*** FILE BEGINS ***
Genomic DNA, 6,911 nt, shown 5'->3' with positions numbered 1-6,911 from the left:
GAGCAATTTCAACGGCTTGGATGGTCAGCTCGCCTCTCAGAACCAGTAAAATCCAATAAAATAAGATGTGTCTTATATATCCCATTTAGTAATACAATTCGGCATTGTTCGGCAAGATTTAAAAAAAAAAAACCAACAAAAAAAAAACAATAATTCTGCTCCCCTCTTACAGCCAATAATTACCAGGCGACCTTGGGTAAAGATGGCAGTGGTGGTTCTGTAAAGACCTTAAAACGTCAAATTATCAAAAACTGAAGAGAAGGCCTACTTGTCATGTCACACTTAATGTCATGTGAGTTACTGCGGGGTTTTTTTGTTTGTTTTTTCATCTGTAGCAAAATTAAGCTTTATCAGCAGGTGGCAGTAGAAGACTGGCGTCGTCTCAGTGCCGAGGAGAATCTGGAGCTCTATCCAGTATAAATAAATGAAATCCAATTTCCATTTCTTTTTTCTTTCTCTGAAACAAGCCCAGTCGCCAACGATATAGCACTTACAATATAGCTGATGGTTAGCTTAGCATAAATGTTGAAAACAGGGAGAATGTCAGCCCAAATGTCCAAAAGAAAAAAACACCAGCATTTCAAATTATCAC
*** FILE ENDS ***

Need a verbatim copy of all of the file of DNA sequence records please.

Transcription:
Genomic DNA, 6,911 nt, shown 5'->3' with positions numbered 1-6,911 from the left:
GAGCAATTTCAACGGCTTGGATGGTCAGCTCGCCTCTCAGAACCAGTAAAATCCAATAAAATAAGATGTGTCTTATATATCCCATTTAGTAATACAATTCGGCATTGTTCGGCAAGATTTAAAAAAAAAAAACCAACAAAAAAAAAACAATAATTCTGCTCCCCTCTTACAGCCAATAATTACCAGGCGACCTTGGGTAAAGATGGCAGTGGTGGTTCTGTAAAGACCTTAAAACGTCAAATTATCAAAAACTGAAGAGAAGGCCTACTTGTCATGTCACACTTAATGTCATGTGAGTTACTGCGGGGTTTTTTTGTTTGTTTTTTCATCTGTAGCAAAATTAAGCTTTATCAGCAGGTGGCAGTAGAAGACTGGCGTCGTCTCAGTGCCGAGGAGAATCTGGAGCTCTATCCAGTATAAATAAATGAAATCCAATTTCCATTTCTTTTTTCTTTCTCTGAAACAAGCCCAGTCGCCAACGATATAGCACTTACAATATAGCTGATGGTTAGCTTAGCATAAATGTTGAAAACAGGGAGAATGTCAGCCCAAATGTCCAAAAGAAAAAAACACCAGCATTTCAAATTATCAC